Thu 20 Mar 2014
A few times a year, I receive a slim catalog from a wine seller in the Napa Valley, and naturally quite a few cabernet sauvignon wines are included in the roster. The descriptions of these wines are the most outlandish I have encountered. (I know, some of My Readers are thinking, “Pot calling the kettle black, eh?”) Here’s what I mean, though.
Another cabernet “is sure to kick your palate out of bed.” (Huh?)
Again: will “deliver a knockout blow of flavor from this crimson heavyweight contender.”
Some cabernets in this catalog are “mind-blowing.” One of those mind-blowing cabernets is a “bottle of red decadence that’ll keep your palate shooting straight.” (Huh?) Another “will take your palate for a joy ride.”
To switch to pinot noir, a Sonoma Coast example is a “garnet siren (that) howls for your full attention the minute you lay eyes on her.” Another, to extend the hussy metaphor, is a “crimson vixen.” Another pinot noir “will have you licking your lips after every sip.”
And meanwhile a syrah from Napa Valley has “the guts and gumption of a wily young bird dog,” while a Cotes du Rhone is a “Grenache-based beast.”
My thought, after reading such flamboyant notations, is that I wouldn’t want to drink any of these wines. They sound tiresome and wearying, garish and vulgar, wanton and intemperate. All the emphasis is on size, power, extravagant ripeness, “sexiness” and baroque overwroughtness. Of course perhaps the wines themselves don’t actually embody such qualities; perhaps the writer felt hyperbolic and enthusiastic; and perhaps he knows that his audience lies within the range of those for whom drinking wine must somehow be a large, dramatic and exaggerated experience.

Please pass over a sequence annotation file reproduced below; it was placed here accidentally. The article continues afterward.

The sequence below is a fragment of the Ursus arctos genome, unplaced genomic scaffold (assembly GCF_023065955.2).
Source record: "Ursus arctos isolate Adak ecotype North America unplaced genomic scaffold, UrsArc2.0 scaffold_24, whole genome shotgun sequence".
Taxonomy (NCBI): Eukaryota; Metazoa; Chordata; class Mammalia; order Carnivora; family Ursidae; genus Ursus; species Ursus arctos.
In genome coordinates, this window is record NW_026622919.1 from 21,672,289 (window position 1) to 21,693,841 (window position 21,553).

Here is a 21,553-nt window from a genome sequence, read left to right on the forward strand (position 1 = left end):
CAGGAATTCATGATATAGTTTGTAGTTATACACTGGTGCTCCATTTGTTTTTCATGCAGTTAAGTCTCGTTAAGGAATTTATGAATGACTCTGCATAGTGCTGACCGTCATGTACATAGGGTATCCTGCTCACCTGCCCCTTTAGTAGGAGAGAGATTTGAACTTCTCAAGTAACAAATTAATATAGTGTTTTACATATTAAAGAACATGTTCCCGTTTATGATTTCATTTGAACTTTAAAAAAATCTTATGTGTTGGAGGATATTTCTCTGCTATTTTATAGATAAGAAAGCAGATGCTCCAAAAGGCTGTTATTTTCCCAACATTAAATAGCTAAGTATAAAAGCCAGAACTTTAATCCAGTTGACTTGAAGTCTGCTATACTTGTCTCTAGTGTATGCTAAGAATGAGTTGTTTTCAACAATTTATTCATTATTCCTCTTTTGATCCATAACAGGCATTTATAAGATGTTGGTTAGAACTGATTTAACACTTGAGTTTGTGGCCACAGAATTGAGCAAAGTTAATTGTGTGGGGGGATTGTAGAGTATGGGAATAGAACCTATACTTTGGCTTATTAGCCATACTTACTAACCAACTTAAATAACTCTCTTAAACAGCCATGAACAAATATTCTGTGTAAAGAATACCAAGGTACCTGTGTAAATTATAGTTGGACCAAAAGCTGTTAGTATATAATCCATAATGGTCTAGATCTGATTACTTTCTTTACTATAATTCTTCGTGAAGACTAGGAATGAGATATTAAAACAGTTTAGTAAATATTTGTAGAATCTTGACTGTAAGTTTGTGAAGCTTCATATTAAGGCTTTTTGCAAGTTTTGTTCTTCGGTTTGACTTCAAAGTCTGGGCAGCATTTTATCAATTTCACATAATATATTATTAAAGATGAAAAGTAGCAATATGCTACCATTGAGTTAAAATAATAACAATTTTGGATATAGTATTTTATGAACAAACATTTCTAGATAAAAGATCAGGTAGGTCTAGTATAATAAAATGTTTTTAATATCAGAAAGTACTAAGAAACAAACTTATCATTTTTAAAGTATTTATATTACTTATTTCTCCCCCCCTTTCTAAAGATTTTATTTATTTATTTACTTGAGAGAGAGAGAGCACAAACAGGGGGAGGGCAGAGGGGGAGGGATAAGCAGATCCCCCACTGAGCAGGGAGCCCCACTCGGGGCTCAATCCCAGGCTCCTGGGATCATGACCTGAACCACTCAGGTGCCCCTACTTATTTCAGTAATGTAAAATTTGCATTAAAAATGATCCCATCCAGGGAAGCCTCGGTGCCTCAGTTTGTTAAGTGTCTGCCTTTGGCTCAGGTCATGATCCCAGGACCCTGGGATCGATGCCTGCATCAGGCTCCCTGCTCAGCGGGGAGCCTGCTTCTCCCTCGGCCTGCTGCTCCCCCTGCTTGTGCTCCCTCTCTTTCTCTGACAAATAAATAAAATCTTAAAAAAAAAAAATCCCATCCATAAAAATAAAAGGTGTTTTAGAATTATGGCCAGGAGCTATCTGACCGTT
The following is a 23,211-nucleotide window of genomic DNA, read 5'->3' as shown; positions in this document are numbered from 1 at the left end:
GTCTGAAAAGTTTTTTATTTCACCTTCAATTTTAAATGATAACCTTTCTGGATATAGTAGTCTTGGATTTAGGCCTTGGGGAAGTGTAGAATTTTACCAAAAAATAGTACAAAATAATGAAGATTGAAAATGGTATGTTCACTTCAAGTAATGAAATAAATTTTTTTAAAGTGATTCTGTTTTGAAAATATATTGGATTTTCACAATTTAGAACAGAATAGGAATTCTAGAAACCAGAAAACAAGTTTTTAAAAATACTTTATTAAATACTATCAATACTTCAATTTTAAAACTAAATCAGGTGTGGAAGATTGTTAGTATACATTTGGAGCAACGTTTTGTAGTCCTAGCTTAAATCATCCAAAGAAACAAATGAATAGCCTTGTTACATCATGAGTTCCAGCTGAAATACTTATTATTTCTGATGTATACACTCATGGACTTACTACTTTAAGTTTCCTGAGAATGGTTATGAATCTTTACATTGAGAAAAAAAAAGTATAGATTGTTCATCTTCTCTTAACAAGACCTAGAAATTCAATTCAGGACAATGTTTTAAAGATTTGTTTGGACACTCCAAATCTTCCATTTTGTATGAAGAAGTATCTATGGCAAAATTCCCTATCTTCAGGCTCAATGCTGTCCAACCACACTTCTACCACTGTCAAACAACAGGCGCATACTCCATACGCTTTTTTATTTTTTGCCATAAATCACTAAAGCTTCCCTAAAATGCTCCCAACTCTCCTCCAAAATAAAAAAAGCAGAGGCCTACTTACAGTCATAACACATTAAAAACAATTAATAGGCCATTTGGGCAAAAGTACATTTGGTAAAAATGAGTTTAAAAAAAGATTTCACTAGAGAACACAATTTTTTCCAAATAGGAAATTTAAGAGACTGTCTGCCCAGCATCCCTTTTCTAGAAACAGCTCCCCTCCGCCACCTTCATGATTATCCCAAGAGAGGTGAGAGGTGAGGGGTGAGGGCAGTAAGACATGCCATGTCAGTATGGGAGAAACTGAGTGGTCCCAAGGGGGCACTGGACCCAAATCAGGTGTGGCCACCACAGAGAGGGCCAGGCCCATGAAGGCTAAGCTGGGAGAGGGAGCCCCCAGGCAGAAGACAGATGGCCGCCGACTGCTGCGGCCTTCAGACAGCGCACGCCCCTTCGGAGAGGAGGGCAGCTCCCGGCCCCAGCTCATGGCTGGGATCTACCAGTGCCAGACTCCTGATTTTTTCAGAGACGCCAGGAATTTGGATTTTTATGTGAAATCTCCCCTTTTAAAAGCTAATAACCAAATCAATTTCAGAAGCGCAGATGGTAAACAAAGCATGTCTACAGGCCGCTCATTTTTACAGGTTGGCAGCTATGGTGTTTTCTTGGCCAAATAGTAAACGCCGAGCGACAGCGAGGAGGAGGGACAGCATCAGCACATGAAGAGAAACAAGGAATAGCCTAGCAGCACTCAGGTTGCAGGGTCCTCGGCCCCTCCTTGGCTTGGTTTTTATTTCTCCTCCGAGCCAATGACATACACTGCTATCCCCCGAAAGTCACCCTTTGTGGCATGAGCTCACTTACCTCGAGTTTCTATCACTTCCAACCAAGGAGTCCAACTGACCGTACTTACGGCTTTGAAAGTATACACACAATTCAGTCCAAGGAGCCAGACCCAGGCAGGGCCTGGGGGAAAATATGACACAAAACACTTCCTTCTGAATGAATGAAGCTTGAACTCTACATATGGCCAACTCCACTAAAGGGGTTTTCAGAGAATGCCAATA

“Decadence” once connoted the decline, degeneration or decay of primarily political and cultural institutions from their first standards of ideals and behavior through morbidity to a level of dilution, inaction and nullity. Edward Gibbon described the long decadence of the Roman state in minute detail in The History of the Decline and Fall of the Roman Empire (1776-1788), while Oswald Spengler did the same for Europe as a whole in The Decline of the West (1918-1922). As is the case with many words and concepts, “decadence” has itself been watered down, operating now as a synonym for luxury — or “luxe,” as style-writers say — or richness that goes beyond cloying, commonly applied to desserts and confections and the leather seats of expensive automobiles.
The implication of a “truly decadent” wine, then, a “joy ride,” a “mind-blowing” “crimson vixen” is a rich, cloying beverage, excessive and profligate, orgiastic and orgasmic. Or at least there are customers of the author of this catalog who believe those qualities are what they desire in wine. Or so the author of the catalog himself believes.
Count me out.
As longtime readers of this blog understand, I want wines in which power is balanced by elegance, where fruit is tempered by rigor, where the focus is on vigor and freshness, not luxury or opulence or some mythic animalistic aura. Save the decadence for a towering slice of “Death by Chocolate” cake.